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The Purple V
The Purple V.jpg
Film poster
Directed byGeorge Sherman
Written byRobert R. Mill
Bertram Millhauser
Curt Siodmak
Produced byGeorge Sherman
StarringJohn Archer
Mary McLeod
Fritz Kortner
CinematographyErnest Miller
Edited byCharles Craft
Music byMort Glickman
Distributed byRepublic Pictures
Release date
  • March 12, 1943 (1943-03-12)
Running time
58 minutes
CountryUnited States

The Purple V is a 1943 American war film directed by George Sherman and starring John Archer, Mary McLeod and Fritz Kortner.[1] The Purple V marked German stage star Fritz Kortner's American film debut. Actors John Archer and Mary McLeod were borrowed from M-G-M for the production.[2] [N 1]


Royal Air Force flyer Jimmy Thorne (John Archer) and pilot Roger (Peter Lawford) are returning from a night photo reconnaissance flight over Germany, Jimmy recognizes the area. He reveals he lived there 10 years earlier, when his father was American consul in the region.

Encountering a German cargo aircraft, they shoot it down, but Jimmy is forced to parachute from his damaged aircraft so that Roger can get the important photos back to England. Jimmy lands near the wreck of the German aircraft, finding a dead German aviator, and takes his uniform. He then helps another Luftwaffe officer, near death who entrusts him with a personal note from Field Marshall Irwin Rommel to Adolf Hitler. The officer sees a purple V tattoo on Jimmy's left arm and realizes he has given away the secrets of the North African campaign.

Jimmy heads to the nearby village of Diederfeld, where an old acquaintance, Professor Thomas Forster (Fritz Kortner), his daughter Katti (Mary McLeod), and son Paul (Rex Williams). The Forsters are wary of Jimmy and claim not to remember him. Finally Jimmy reminds Katti and Paul of childhood events. Paul is determined to help Jimmy.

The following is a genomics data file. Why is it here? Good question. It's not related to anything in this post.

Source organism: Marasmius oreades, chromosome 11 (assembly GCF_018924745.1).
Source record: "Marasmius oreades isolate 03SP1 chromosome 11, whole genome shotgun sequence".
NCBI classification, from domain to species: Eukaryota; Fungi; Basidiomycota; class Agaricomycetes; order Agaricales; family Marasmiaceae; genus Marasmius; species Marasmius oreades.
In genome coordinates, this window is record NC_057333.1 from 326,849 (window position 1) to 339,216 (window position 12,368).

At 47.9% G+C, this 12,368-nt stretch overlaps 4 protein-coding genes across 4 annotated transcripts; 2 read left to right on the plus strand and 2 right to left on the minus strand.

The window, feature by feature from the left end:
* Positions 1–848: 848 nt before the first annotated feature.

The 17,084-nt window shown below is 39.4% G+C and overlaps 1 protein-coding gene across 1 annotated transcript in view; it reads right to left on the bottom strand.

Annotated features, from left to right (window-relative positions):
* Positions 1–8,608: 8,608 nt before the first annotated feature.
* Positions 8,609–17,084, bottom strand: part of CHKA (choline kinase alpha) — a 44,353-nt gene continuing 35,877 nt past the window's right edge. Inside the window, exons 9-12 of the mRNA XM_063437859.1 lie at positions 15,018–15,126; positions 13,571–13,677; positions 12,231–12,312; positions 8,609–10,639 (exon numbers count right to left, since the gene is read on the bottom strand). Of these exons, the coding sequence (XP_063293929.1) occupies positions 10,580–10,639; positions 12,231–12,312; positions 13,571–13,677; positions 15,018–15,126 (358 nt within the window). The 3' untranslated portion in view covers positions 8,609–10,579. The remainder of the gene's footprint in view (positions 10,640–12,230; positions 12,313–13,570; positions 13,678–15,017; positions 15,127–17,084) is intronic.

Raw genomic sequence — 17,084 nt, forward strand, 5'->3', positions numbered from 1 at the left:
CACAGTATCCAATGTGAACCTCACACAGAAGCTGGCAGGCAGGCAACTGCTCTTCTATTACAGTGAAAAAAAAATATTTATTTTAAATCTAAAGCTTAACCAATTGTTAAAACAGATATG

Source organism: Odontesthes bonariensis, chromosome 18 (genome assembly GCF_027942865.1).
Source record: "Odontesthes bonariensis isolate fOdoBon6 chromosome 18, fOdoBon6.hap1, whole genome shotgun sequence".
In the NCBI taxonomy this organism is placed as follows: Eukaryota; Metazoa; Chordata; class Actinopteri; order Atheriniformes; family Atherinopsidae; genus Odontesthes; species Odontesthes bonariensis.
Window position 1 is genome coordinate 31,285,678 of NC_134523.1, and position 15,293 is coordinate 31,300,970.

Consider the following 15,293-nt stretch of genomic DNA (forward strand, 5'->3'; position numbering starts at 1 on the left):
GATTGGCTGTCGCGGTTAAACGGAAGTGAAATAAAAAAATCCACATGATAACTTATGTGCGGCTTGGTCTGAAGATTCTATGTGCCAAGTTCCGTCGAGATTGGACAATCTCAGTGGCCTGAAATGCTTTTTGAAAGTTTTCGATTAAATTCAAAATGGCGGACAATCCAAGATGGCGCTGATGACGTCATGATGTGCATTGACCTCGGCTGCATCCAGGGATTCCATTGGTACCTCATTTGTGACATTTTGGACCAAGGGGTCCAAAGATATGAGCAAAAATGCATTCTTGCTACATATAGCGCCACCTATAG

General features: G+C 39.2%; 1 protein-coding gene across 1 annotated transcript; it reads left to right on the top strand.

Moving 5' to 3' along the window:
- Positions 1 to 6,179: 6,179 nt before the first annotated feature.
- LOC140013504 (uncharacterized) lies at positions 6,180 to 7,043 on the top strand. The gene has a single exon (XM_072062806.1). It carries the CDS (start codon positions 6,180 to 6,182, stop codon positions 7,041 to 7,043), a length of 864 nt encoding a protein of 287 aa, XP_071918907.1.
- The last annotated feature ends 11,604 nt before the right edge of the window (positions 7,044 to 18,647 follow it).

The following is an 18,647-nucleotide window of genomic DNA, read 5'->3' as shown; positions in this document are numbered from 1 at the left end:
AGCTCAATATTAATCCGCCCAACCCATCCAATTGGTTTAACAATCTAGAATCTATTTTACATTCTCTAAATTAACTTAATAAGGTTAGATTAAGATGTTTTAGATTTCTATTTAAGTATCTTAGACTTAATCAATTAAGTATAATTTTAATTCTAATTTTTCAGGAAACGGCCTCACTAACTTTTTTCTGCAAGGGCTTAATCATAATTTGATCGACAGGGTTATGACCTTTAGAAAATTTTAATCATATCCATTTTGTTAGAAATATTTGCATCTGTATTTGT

At the wreck, the German officer is found alive and tells state police officer Johann Keller (Kurt Katch) about Jimmy's purple V tattoo, but dies before he can reveal Rommel's message. The Forsters soon hear a radio announcement about an RAF pilot in a German uniform with a purple V tattoo. Paul and Katti volunteer to take the message out of the country, but the professor says it is too dangerous.

Paul brands his left arm with a V, takes the German uniform but is caught by as German patrol and shot. Katti, the professor and Jimmy hear a radio announcement that the British spy is dead. Jimmy and Katti prepare to go to Zurich, posing as brother and sister. Keller suspects Paul was not the spy, and goes to the Forster home to force the professor and Katti to divulge Jimmy's whereabouts.

Jimmy kills Keller and he and Katti begin their trip. At a final border check, the professor dressed in Keller's uniform, "arrests" Jimmy and Katti and takes them to an airfield. When the professor's real identity is discovered, he holds off several soldiers before being killed, allowing Jimmy and Katti time to escape on a waiting aircraft.